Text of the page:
Understanding what a 401(k) and 403(b) are is very important. We never learn about either in school (at least I never did) and the first time I ever did was when I started my first job after college.
Even then, I didn’t know what it was all I knew was that I had one.
You can become an expert in your 401(k) or 403(b) but you really don’t have too. You do however, have to understand the basics to matter what.
what it is:
- A 401(k) and 403(b) are both a type of retirement investment account offered by an employer.
- The main difference between the two is that a 403(b) is offered by nonprofit organizations and government employers.
- If your employer does not offer a 401(k) or 403(b), you can still have a retirement savings account. There are other types of accounts that you can get elsewhere. For example, through Fidelity or Vanguard.
how it works:
- You will decide how much money you want to contribute to your account.
- Some companies default to a specific percentage but you can change that.
- Your contribution is automatically deducted from your paycheck and transferred to your retirement account.
- There are tax benefits to contributing to your retirement account. Your contribution will reduce your taxable income which means you will pay less taxes, for example:
|401(k) or 403(b) Contribution = 5%||$125||401(k) or 403(b) Contribution = 0%||$0|
|Taxable Income||$2,375||Taxable Income||$2,500|
|Tax Rate (10%)||$238||Tax Rate (10%)||$250|
- The money in your account is used to invest in a mix of investments. The investments can be; stocks, bonds, mutual funds, ETFs. I wouldn’t worry about the specifics just yet! The investment mix is usually selected for you based on the year that you will retire.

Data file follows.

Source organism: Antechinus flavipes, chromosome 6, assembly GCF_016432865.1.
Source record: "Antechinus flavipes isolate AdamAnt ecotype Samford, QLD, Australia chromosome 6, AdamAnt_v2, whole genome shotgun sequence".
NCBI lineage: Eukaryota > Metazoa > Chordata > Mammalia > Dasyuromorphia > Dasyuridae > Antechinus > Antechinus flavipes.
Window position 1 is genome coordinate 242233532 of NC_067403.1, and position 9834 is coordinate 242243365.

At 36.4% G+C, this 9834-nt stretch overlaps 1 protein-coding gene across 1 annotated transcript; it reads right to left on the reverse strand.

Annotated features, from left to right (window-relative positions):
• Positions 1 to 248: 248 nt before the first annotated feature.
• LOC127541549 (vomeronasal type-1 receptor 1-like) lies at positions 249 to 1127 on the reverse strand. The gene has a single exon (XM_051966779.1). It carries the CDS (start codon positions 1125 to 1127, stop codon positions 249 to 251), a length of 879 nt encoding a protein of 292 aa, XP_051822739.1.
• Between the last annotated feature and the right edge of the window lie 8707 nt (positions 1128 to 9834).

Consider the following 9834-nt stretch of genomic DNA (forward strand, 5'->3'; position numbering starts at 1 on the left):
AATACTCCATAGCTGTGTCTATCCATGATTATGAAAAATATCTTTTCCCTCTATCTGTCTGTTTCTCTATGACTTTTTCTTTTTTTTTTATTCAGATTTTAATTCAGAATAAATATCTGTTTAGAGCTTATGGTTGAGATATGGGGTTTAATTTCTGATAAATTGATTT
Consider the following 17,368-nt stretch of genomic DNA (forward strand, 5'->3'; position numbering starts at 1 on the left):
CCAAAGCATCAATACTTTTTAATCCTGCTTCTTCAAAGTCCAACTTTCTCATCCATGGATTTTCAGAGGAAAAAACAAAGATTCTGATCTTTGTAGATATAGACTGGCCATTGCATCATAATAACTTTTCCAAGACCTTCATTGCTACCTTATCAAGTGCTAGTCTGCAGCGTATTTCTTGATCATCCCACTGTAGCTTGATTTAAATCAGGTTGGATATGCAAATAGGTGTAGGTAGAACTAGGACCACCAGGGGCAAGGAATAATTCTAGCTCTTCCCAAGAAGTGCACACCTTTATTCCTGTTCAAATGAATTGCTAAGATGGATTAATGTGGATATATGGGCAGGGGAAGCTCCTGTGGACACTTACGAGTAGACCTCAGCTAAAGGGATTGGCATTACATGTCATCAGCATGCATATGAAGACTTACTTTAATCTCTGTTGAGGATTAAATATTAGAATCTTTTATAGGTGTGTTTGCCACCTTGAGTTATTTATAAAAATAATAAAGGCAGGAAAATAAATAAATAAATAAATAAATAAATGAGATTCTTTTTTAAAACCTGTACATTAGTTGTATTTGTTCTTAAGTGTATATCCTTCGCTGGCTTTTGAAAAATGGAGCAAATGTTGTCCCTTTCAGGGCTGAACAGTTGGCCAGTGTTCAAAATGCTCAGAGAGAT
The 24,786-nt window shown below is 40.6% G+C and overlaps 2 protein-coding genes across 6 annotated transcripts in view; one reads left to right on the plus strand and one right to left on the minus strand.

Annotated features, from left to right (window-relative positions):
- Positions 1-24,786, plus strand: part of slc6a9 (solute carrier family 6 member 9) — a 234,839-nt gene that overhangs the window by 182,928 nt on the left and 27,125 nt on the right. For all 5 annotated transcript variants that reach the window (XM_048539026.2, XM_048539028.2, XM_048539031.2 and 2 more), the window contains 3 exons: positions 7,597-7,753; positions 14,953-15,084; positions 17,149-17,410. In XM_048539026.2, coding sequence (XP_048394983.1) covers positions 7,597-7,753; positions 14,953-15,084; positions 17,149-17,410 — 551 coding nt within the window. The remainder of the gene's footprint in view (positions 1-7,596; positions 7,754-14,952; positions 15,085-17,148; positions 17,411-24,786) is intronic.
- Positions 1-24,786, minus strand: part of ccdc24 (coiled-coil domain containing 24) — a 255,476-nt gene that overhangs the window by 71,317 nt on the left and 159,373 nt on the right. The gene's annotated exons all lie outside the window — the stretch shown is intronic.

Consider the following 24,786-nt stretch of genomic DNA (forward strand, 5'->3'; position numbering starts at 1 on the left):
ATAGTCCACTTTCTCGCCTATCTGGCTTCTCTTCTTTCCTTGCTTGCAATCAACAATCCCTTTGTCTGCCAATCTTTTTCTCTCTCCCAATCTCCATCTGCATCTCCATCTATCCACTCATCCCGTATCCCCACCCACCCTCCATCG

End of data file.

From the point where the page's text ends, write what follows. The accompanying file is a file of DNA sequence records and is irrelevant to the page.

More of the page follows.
important to understand:
- Employer match. Some employers will also make contributions to your account. Some will match 100% of your contributions, others will contribute 50% of what you contribute. Every company is different, just know that it exists and it’s a great perk if your company offers it.
- You will receive the benefits of compound interest. Your money will continue to grow over time without having to pay taxes upfront.
- You will eventually pay taxes. You eventually pay taxes when you take money out of your account.
- Early withdrawal penalty. If you take money out of your account before the age of 59 ½ you will have to pay a penalty. There are some exceptions, for example, if you have high medical bills or go on disability.
- Contribution Limit. The IRS limits how much money you can contribute to your account each year. In 2020, the max contribution is $19,500. I think this won’t be a problem for most of us 🙂
- Vesting period. Some companies have a vesting period which means the money that your employer contributes to your account will not be yours until after having worked for the company for a certain number of years.
- Fees. You will most likely be charged a maintenance fee. This is usually very low!
- If there is one thing to remember, it’s to start contributing to your retirement account as soon as possible.
- Talk to HR to better understand your company’s plan. You get a lot of paperwork that’s really confusing so setting up a call with HR can be helpful!
- Unless you absolutely have too, don’t take money out of your account before you turn 59 ½.